Sun Ra - Column for 7/30

The Devil in the Details

I just got back from Maryland today; my fiance and I were out there house-hunting. We think we were successful, inasmuch as we found a place we liked, filled out the requisite forms, and were assured that we were at the top of the list. So as long as my credit report doesn't have any non-payments to Dutch child pornographers or pending punitive damages awarded to prior landlords for emotional cruelty, we should get the place. No, it shouldn't include any of those things, but I understand that there are malevolent hackers out there. Anyways, I hope we get it. We move at the end of August regardless, and I hear the area under the Woodrow Wilson bridge is already pretty heavily tenanted. And I don't think I have sheets that match cardboard. What would Julia say?

Anywhoo, although I brought plenty of reading material on the trip, I found myself yet again flipping through the Gideon Bible in the hotel room. The Old Testament, of course - all the cool stuff is in the Old Testament. It's the part with the sex, the violence, the car chases. It makes for great reading out loud, at least as far as I am concerned. Frankly, I'd pay a lot to have the Old Testament as a book on tape read by James Earl Jones. My knowledge of contemporary music would disappear like a three-hawker off of the back of a moving pickup truck. (1)

Pulp Fiction briefly revealed the power of Old Testament expostulation to the general public, choosing the raw ranting power of the Book of Ezekiel to underline the gun-wielding authority of the thuggish Jules Winnfield. Ezekiel was a great choice - you can't pick a verse in Ezekiel that, read properly, doesn't lead to more spittle emitting than a Hitler Impersonator convention. Ezekial, however, is by no means alone in its power quotability.

On the hunt for power quotes before I fell asleep, I found the following gem:
Deuteronomy 32:
See now that I, even I, am He; and there is no god besides Me;
I kill and I make alive; I wound and I heal; and there is none that can deliver out of My hand.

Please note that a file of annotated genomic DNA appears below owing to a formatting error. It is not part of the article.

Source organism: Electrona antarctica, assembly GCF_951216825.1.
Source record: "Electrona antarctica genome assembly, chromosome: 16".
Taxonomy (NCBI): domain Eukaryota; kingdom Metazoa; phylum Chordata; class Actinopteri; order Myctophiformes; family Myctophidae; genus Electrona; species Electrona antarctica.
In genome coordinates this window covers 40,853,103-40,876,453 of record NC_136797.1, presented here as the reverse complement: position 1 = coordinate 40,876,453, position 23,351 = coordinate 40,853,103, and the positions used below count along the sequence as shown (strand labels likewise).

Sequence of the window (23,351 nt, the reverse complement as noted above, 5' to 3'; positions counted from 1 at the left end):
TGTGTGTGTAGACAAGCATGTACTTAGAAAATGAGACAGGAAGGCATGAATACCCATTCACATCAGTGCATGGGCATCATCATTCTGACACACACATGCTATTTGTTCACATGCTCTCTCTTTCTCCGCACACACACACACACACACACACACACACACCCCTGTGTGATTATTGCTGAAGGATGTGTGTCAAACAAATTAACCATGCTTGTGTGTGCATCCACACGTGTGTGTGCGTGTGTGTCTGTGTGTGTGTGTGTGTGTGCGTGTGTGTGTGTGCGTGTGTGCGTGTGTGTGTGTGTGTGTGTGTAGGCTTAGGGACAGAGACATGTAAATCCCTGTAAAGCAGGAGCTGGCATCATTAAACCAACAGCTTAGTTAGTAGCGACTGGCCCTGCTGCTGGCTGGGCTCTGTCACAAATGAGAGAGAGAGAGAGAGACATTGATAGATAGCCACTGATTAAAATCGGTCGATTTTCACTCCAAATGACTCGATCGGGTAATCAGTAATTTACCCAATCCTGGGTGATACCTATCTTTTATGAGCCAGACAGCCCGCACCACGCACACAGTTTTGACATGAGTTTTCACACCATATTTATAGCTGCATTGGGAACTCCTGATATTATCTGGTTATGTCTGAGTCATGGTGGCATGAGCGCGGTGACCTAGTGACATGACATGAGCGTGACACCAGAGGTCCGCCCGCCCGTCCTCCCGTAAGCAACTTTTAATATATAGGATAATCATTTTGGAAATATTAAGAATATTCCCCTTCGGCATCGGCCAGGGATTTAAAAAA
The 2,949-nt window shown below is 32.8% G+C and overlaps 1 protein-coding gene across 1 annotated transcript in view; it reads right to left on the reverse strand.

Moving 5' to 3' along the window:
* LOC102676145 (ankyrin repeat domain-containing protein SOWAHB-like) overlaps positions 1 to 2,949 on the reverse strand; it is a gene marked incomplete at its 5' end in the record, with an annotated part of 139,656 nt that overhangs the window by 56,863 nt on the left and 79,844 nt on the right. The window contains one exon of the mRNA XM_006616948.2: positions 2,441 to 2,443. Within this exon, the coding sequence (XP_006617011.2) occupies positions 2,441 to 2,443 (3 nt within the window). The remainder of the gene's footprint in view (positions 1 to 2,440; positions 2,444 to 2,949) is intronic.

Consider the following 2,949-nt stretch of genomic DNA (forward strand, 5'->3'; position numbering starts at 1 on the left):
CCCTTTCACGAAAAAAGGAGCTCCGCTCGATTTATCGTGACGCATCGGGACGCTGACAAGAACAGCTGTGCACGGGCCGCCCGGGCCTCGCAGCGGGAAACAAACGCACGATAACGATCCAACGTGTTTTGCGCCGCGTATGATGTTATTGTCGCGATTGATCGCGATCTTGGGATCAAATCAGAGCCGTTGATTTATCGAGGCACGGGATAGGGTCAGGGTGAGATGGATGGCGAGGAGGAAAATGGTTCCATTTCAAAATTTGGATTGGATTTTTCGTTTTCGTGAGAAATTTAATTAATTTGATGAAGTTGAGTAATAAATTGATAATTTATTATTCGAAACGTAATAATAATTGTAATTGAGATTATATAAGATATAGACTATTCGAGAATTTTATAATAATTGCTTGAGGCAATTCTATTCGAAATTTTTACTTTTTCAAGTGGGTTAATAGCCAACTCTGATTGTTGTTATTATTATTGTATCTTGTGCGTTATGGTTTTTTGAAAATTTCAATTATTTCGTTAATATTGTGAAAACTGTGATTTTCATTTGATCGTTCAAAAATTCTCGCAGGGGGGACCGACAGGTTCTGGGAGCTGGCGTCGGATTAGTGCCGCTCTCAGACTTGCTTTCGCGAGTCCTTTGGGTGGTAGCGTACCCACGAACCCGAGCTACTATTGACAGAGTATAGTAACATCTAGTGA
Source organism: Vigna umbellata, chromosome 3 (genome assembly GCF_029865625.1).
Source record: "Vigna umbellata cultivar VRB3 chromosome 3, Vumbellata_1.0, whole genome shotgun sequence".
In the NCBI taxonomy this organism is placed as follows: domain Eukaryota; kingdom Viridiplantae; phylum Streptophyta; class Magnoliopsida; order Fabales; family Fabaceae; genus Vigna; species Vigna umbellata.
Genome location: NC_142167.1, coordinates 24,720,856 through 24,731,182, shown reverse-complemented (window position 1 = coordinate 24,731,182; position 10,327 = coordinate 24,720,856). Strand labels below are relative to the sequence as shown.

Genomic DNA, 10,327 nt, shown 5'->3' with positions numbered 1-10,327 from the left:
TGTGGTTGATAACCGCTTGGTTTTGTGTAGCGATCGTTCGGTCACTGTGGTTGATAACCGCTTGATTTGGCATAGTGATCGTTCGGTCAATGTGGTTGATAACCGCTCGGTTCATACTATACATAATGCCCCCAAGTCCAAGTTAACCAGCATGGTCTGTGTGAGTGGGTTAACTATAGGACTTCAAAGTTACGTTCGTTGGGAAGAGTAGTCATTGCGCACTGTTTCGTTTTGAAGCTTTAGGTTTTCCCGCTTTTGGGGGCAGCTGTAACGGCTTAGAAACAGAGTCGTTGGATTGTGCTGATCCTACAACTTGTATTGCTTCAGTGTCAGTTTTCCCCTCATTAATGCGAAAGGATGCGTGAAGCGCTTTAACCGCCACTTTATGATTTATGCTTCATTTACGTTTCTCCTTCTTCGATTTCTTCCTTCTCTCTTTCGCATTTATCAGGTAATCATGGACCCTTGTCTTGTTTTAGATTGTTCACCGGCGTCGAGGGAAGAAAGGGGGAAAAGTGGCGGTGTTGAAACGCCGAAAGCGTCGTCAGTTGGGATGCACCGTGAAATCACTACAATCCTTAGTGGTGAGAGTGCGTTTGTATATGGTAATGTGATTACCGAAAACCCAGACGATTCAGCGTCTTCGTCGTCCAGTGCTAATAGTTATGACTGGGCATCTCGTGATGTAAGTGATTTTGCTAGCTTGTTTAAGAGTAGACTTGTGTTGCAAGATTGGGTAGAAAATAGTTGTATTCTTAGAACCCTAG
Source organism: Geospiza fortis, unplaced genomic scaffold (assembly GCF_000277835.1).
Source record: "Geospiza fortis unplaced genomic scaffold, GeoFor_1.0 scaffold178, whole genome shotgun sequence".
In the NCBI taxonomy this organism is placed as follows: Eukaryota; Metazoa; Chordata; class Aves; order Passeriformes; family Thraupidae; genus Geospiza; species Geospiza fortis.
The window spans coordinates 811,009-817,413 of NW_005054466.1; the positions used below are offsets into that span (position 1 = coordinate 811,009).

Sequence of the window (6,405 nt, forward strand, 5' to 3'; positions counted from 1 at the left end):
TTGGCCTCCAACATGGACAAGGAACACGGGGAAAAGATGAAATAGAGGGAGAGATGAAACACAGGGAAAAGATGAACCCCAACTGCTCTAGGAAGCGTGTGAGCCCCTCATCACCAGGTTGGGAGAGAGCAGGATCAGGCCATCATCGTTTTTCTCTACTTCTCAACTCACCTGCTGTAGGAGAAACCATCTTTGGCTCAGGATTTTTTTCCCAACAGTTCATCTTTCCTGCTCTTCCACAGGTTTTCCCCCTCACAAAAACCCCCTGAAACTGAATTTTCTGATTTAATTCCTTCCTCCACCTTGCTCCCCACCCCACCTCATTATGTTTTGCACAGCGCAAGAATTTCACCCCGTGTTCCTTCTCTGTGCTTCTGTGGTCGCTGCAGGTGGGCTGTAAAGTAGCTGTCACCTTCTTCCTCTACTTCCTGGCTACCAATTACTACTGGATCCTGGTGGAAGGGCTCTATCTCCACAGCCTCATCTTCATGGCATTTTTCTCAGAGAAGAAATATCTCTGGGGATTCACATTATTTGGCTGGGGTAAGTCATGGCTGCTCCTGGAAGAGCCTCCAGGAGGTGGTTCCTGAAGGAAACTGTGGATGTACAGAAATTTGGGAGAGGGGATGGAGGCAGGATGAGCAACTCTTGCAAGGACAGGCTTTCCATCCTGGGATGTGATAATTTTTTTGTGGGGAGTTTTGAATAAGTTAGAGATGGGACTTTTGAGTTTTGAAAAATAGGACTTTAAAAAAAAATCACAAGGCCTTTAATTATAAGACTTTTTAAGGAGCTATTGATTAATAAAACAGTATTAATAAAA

40 For I lift up My hand to heaven, and say, I live for ever.
41 If I whet My glittering sword, and My hand takes hold on judgement, I will render vengeance unto Mine enemies, and will requite them that hate Me.
42 I will make My arrows drunk with blood, and My sword shall devour flesh, with the blood of the slain and of the captives, from the long-haired heads of the enemy.

Powerful, eh? That's God, saying that. Well, okay, it's not - it's Moses predicting what God will say to the Israelites once their enemies are vanquished. But Moses would know what God would say. I mean, if anyone would.

It's quite a statement. It has the wonderfully powerful language that the Bible is so good at ("and My hand takes hold on judgement"). It also indicates rather blatantly that God is quite happy to be violent and vengeful. Making His arrows "drunk with blood" is picturesque but not exactly kind and loving.

I'm going to keep arcing off on a tangent, here, and observe that, frankly, I'm confused why the Old Testament is in the Bible at all. At best it should be a backup text, for historical reference. Jesus' message contradicts something like seventy-five percent of the Old Testament. Is it "an eye for an eye", or is it "turn the other cheek"?

What I tend to see as the fundamental tenets of Christianity (and I am speaking as a lifelong agnostic from a long line of agnostics), rooted in the New Testament, are very much at odds with the Old Testament. Frankly, Christianity, if taken at face value, is a creed which espouses denial of the most basic human impulses for power, for property, and especially for wrath and vengeance. It's admirable in an idealistic sort of way.

Whereas the Old Testament is all about anger and revenge. And particularly with regard to God Himself. Just look at that single excerpt above. The most petty things can stir Him to wrath and really ridiculous demands for placation. He evinces the sort of behavior you might expect Rush Limbaugh to evince if he were a deity.